Thus a people was made ready to receive the gospel and to propagate it throughout the world, at the very time when the world had become conscious of its needs and, through its greatest philosophers and poets, was expressing its longings for deliverance.

At the junction of Europe, Asia, and Africa, there lay a little land through which passed all the caravan routes from the East to the West. Palestine was ?the eye of the world.? The Hebrews throughout the Roman world were ?the greater Palestine of the Dispersion.? The scattering of the Jews through all lands had prepared a monotheistic starting point for the gospel in every heathen city. Jewish synagogues had prepared places of assembly for the hearing of the gospel. The Greek language ? the universal literary language of the world ? had prepared a medium in which that gospel could be spoken. ?Cesar had unified the Latin West, as Alexander the Greek East? and universal peace, together with Roman roads and Roman law, made it possible for that gospel, when once it had got a foothold, to spread itself to the ends of the earth. The first dawn of missionary enterprise appears among the proselytizing Jews before Christ?s time. Christianity laid hold of this proselytizing spirit, and sanctified it to conquer the world to the faith of Christ.

Beyschlag, N. T. Theology, 2:9, 10 ? ?In his great expedition across the Hellespont, Paul reversed the course which Alexander took and carried the gospel into Europe to the centers of the old Greek culture.? In all of these preparations we see many lines converging to one result, in a manner inexplicable, unless we take them as proof of the wisdom and power of God preparing the way for the kingdom of his Son. All of took place this in spite of the fact that ?a hardening in part hath befallen Israel, until the fullness of the Gentiles be come in? ( <451125>Romans 11:25). James Robertson, Early Religion of Israel, 15 ? ?Israel now instructs the world in the worship of Mammon, after having once taught it the knowledge of God.?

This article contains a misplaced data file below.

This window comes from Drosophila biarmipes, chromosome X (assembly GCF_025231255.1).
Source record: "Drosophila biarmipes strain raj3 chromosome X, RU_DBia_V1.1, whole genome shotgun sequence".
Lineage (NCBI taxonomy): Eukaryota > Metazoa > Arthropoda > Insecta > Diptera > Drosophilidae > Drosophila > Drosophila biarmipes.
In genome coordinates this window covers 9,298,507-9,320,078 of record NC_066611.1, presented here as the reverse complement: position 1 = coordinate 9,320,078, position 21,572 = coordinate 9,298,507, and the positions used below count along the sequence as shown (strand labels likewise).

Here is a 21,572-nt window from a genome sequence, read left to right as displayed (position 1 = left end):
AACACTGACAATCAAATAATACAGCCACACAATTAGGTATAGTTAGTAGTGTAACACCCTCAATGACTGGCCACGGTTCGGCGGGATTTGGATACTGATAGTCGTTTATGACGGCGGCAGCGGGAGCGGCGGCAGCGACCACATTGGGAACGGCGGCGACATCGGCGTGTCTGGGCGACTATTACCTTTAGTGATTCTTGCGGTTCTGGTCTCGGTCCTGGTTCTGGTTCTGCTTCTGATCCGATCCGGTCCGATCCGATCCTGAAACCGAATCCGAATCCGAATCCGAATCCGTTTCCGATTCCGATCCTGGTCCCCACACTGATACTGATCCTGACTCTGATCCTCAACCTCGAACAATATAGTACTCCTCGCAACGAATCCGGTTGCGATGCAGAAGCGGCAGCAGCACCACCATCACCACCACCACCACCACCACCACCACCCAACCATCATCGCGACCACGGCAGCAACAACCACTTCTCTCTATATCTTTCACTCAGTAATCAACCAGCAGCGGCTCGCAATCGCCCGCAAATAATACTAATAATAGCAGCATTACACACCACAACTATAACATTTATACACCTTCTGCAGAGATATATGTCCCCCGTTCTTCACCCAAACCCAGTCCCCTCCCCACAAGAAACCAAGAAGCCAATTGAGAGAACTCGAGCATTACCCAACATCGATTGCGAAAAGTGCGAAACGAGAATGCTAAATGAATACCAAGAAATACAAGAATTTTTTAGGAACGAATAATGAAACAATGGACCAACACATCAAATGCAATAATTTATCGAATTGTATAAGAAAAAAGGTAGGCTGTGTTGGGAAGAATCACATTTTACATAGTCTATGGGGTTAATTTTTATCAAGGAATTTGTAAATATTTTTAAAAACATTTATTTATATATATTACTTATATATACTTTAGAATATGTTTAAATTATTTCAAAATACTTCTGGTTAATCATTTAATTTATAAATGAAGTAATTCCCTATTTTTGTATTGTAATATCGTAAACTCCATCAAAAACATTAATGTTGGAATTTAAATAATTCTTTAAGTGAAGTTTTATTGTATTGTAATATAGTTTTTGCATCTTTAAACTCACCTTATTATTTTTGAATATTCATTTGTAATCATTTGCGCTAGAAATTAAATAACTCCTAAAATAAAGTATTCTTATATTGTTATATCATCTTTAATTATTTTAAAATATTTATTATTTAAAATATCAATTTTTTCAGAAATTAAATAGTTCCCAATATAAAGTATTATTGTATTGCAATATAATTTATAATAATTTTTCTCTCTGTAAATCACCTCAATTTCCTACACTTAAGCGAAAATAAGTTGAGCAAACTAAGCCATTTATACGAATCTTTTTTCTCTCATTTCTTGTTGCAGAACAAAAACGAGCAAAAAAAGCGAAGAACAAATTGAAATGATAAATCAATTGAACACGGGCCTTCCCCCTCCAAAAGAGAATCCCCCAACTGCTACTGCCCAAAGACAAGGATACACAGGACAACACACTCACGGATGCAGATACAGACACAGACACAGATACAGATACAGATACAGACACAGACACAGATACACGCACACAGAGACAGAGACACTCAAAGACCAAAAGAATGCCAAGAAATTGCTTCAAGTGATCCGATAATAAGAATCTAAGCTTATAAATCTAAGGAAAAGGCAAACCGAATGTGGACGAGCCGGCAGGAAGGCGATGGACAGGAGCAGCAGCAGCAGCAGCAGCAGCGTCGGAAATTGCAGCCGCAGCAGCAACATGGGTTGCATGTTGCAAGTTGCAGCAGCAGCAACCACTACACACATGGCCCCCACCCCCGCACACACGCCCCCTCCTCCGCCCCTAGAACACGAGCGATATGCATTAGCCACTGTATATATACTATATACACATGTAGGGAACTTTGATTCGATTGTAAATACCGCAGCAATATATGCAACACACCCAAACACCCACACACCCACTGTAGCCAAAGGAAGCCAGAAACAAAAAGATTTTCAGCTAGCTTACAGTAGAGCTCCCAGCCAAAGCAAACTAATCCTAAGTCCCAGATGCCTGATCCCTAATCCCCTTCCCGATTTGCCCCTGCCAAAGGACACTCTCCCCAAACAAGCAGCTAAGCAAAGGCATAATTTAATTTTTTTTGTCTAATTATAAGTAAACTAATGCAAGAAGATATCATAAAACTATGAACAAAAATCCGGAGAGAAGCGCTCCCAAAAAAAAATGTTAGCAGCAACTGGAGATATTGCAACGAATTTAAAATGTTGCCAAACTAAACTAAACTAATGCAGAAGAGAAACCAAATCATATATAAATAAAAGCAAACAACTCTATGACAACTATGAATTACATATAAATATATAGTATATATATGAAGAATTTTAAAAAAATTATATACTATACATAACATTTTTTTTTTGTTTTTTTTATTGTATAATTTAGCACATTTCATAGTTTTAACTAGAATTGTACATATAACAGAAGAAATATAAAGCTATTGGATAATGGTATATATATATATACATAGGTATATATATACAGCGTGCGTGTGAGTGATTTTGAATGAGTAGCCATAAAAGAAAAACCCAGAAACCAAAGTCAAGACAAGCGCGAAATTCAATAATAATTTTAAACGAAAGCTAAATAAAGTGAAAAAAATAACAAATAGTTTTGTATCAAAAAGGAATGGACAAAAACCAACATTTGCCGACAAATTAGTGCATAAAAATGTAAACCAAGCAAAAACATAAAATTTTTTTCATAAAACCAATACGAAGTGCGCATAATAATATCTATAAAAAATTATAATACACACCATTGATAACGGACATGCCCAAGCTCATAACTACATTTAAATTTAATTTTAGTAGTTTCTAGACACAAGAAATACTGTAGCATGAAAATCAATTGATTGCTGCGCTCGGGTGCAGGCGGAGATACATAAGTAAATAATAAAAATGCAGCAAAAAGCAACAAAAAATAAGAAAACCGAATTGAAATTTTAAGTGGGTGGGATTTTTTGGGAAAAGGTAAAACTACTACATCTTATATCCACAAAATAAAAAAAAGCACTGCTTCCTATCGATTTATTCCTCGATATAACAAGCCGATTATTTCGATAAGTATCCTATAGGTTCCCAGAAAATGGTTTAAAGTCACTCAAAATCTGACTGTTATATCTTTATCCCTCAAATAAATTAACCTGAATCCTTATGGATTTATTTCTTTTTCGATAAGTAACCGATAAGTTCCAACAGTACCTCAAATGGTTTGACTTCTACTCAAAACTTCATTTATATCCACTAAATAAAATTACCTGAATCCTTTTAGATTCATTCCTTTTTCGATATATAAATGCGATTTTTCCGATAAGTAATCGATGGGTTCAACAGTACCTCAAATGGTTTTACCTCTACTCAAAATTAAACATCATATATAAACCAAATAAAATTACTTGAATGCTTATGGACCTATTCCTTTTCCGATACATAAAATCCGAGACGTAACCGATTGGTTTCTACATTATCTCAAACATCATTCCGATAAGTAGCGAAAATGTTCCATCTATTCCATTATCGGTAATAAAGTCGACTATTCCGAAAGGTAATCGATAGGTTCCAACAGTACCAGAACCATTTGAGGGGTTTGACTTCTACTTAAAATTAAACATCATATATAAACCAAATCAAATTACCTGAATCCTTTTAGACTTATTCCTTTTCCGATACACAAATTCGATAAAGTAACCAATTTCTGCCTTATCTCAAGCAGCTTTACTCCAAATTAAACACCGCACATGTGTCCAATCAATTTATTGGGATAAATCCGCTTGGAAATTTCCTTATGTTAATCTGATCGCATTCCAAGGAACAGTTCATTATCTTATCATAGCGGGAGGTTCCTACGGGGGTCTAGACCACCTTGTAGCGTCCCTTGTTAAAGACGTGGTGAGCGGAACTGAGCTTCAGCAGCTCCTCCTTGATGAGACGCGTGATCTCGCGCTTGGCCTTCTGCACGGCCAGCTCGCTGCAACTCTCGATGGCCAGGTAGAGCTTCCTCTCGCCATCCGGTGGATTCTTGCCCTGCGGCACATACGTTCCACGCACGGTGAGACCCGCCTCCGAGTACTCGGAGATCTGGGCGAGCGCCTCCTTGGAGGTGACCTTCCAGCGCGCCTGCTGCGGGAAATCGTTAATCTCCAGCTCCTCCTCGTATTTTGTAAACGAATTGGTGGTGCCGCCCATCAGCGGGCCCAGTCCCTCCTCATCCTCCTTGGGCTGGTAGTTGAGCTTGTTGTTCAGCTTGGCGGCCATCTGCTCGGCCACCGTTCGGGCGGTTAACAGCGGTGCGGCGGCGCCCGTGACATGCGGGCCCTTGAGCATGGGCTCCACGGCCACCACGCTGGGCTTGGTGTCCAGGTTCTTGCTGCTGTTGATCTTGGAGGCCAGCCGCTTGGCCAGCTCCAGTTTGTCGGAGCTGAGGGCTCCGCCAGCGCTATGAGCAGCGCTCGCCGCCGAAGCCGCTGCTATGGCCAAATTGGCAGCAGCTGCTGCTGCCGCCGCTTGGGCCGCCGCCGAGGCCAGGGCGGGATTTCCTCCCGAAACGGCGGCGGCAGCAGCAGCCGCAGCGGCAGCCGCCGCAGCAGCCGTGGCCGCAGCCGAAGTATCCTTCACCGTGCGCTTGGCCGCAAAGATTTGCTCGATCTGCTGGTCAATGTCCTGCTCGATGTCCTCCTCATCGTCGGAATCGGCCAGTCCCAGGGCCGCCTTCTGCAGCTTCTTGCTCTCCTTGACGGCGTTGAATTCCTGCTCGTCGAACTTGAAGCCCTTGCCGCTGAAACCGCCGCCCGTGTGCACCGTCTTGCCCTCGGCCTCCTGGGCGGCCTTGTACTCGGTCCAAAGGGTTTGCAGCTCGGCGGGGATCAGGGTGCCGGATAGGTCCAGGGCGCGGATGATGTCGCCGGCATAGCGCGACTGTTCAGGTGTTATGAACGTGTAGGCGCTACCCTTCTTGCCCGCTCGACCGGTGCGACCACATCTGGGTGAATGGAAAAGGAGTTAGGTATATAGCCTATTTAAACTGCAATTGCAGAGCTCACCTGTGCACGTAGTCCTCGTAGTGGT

On Judaism, as a preparation for Christ, see Dollinger, Gentile and Jew, 2:291-419; Martensen, Dogmatics, 224-236; Hengstenberg, Christology of the O. T.; Smith, Prophecy a Preparation for Christ; Van Oosterzee, Dogmatics, 458-485; Fairbairn, Typology; MacWhorter, Jahveh Christ; Kurtz, Christliche Religionslehre, 114; Edwards? History of Redemption, in Works, 1:297-395; Walker, Philosophy of the Plan of Salvation; Conybeare and Howson, Life and Epistles of St. Paul, 1:1-37; Luthardt, Fundamental Truths, 257-281; Schaff, Hist. Christian Ch., 1:32-49; Butler?s Analogy, Bohn?s ed., 228-238; Bushnell, Vicarious Sac., 63-66;

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